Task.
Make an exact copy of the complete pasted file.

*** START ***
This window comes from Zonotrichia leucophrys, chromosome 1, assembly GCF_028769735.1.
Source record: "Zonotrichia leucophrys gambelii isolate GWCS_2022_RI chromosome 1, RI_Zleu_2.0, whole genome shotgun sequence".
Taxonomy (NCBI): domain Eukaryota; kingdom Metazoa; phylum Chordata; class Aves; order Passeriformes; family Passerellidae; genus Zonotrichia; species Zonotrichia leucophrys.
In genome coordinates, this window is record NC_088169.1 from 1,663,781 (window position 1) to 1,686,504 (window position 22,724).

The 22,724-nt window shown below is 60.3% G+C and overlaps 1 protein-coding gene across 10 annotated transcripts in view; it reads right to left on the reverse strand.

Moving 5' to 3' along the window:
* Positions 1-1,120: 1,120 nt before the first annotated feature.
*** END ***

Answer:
This window comes from Zonotrichia leucophrys, chromosome 1, assembly GCF_028769735.1.
Source record: "Zonotrichia leucophrys gambelii isolate GWCS_2022_RI chromosome 1, RI_Zleu_2.0, whole genome shotgun sequence".
Taxonomy (NCBI): domain Eukaryota; kingdom Metazoa; phylum Chordata; class Aves; order Passeriformes; family Passerellidae; genus Zonotrichia; species Zonotrichia leucophrys.
In genome coordinates, this window is record NC_088169.1 from 1,663,781 (window position 1) to 1,686,504 (window position 22,724).

The 22,724-nt window shown below is 60.3% G+C and overlaps 1 protein-coding gene across 10 annotated transcripts in view; it reads right to left on the reverse strand.

Moving 5' to 3' along the window:
* Positions 1-1,120: 1,120 nt before the first annotated feature.